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updated 5/12/2005 2:39:30 PM ET 2005-05-12T18:39:30

Michael Lewitt, a portfolio manager in Boca Raton, Florida, no longer uses his gargantuan Hummer H2 for everyday driving. Most days, he prefers a Mercedes-Benz convertible.

"I love my Hummer, it's great for the hurricanes," says Lewitt. But with a tank of petrol costing $70, "I can't justify the gas mileage." Lewitt is thinking of buying a Lexus sports utility vehicle with a hybrid petrol-electric engine when the Hummer lease expires in August. Lewitt's changing preferences are typical of many North American SUV owners, with profound implications for carmakers.

The shift in buying patterns has severely eroded profits at General Motors and Ford Motor. Standard & Poor's cited weak SUV demand as a major factor in its decision to downgrade the Detroit carmakers' debt last week to junk status.

The shake-up in the SUV market poses a challenge not only for the Detroit giants but also their Asian and European rivals.

Overall demand for SUVs remains relatively stable, in spite of surging fuel prices. According to IRN, a Michigan-based consultancy, North American sales were 1.155 million vehicles in the first quarter, only slightly lower than January-March 2004.

The weakness is in the large and mid-sized segments, which are also the most profitable for manufacturers and parts suppliers. GM and Ford have taken the hardest knock because they are most heavily exposed to the high end of the market, and several of their flagship vehicles are nearing the end of their product cycle.

Sales of the Ford Explorer and the even bigger Excursion were down 23 per cent and 29 per cent respectively in the first four months. With the exception of the F-series truck, the Explorer is Ford's top-selling vehicle. GM's Yukon, Suburban and Tahoe have each slipped more than 30 per cent.

The damage is not confined to GM and Ford. Sales of Toyota's big Sequoia were down 12 percent in the first four months of 2005.

Analysts see the soaring fuel price as only part of the cause. "The gas price situation of itself is not having a significant impact," says Jeff Schuster, director of global forecasting at JD Power & Associates. According to Schuster, most large SUV owners are either wealthy enough to shrug off high fuel costs, or have an essential use for the vehicle, such as transporting a large family or towing a boat.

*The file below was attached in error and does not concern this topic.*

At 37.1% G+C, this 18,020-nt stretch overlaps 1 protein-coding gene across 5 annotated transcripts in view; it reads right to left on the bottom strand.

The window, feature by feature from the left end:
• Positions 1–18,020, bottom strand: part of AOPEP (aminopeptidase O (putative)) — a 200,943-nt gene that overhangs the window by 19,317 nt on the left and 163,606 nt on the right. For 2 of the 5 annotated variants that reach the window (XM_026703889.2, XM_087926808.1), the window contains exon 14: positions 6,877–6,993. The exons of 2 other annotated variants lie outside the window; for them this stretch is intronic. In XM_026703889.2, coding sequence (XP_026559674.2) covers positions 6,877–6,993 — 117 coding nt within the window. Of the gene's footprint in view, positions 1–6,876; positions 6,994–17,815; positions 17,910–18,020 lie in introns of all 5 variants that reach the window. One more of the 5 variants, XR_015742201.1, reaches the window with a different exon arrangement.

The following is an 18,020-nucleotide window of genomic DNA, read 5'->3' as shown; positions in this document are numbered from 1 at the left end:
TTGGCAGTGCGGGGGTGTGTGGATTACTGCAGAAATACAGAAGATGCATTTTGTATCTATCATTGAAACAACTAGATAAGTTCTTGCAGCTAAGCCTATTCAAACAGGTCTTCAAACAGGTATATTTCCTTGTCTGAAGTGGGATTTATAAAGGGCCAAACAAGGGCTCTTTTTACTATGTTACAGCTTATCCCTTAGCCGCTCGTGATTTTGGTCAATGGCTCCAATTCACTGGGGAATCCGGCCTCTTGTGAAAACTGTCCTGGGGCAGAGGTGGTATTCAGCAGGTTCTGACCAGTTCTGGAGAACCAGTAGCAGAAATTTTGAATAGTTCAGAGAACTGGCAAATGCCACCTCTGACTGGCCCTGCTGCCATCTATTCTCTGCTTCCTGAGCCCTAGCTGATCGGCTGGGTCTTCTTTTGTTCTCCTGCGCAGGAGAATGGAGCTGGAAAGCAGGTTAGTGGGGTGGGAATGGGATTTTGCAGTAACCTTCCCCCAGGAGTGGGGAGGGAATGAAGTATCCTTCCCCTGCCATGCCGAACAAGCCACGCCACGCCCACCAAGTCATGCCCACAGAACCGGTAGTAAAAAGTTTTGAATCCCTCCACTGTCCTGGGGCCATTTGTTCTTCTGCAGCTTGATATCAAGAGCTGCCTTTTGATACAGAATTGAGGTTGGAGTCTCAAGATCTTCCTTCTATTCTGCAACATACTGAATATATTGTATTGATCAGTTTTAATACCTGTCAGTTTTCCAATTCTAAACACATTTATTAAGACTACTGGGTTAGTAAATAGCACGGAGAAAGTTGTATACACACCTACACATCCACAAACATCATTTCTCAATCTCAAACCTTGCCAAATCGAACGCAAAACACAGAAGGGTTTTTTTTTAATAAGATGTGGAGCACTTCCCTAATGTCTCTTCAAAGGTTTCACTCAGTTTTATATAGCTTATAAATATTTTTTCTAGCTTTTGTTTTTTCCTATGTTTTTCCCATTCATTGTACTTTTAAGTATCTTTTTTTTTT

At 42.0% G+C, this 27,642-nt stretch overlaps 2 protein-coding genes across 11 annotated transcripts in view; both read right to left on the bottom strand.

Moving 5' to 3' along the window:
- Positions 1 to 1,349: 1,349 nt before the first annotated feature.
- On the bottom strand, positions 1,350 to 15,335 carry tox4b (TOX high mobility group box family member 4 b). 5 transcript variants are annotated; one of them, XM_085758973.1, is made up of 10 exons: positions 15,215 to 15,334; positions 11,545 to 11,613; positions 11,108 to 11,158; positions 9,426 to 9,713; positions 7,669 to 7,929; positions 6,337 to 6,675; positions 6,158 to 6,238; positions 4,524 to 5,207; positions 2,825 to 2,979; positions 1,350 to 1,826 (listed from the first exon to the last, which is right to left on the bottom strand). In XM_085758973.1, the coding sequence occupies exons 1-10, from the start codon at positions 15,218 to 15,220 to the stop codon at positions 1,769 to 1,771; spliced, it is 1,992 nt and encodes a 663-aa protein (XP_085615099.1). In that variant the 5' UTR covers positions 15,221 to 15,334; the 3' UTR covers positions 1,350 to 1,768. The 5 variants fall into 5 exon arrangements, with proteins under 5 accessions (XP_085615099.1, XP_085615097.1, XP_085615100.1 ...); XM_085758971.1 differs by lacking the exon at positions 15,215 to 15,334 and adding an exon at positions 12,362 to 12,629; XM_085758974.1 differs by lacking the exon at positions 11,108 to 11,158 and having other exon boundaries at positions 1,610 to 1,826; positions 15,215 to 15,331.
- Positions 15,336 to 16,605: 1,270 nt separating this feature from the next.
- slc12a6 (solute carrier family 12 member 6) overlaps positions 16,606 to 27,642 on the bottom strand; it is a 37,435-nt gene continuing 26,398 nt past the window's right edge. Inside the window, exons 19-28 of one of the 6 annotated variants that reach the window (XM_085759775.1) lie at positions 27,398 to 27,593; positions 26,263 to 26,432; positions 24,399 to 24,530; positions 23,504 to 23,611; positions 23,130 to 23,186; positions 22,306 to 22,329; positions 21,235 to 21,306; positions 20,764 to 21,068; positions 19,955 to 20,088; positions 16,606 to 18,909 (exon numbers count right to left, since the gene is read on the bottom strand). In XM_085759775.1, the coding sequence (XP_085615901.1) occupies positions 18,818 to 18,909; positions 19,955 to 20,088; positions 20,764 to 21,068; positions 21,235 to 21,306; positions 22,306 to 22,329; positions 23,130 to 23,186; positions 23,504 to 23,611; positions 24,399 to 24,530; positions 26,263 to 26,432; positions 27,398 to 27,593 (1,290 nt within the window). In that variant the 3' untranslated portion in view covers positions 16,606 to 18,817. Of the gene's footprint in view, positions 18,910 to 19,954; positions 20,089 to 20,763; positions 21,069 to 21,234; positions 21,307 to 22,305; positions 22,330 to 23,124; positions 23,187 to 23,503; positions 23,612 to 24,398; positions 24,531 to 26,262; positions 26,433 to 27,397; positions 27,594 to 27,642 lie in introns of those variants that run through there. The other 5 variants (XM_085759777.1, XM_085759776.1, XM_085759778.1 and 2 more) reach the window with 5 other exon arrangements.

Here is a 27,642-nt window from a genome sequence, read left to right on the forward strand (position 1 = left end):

George Pipas, Ford's sales analyst, believes high fuel prices have exacerbated long-term decline in demand for big SUVs caused by aging baby-boomers and growing competition from smaller "crossover" vehicles, which look like SUVs but are built on smaller, more flexible car frames.

Erich Merkle, senior analyst at IRN, says the days of Ford Explorer sales of 445,000 units a year, as in 2000, are over. "Ford is never going to see those volumes again," Merkle says. "That has nothing to do with gas prices, it's got to do with competition." Ford sold 339,300 Explorers last year.

Japanese carmakers led the introduction of crossovers in the late 1990s, using existing car platforms to gain a quick foothold in the then-booming SUV market.

Crossovers' share of total SUV sales has ballooned from 15 percent in 2000 to 41 percent in 2004 and 46 percent so far this year. "We might see a roughly 50-50 split by 2006," Pipas predicts. Sales of Nissan's Murano crossover jumped 48 per cent in the year to April.

Although GM and Ford arrived late in the crossover market, several of their vehicles, such as the Chevrolet Equinox and the Ford Escape, are also selling briskly. But profit margins are slimmer than on the Yukon or Explorer.

GM plans a dozen new crossovers over the next five years. A platform known as Lambda will be used for new Buick, GMC and Saturn models. Ford's CD1-3 platform, which forms the basis for two new mid-sized cars due to go on sale this year, is likely to be adapted to the crossover market.

Merkle says that the Lambda products will be "every bit as important" for GM's future financial health as the much-publicized T-900 platform for larger SUVs and pick-up trucks.

But a ferocious battle is shaping up for a slice of an increasingly crowded and fragmented market. "I don't see Toyota, Honda and Nissan sitting still while the domestics launch their products," Schuster says. Still, he concludes, "there is more risk involved for the Asian brands than there was five years ago."

© The Financial Times Ltd 2013. "FT" and "Financial Times" are trademarks of the Financial Times.

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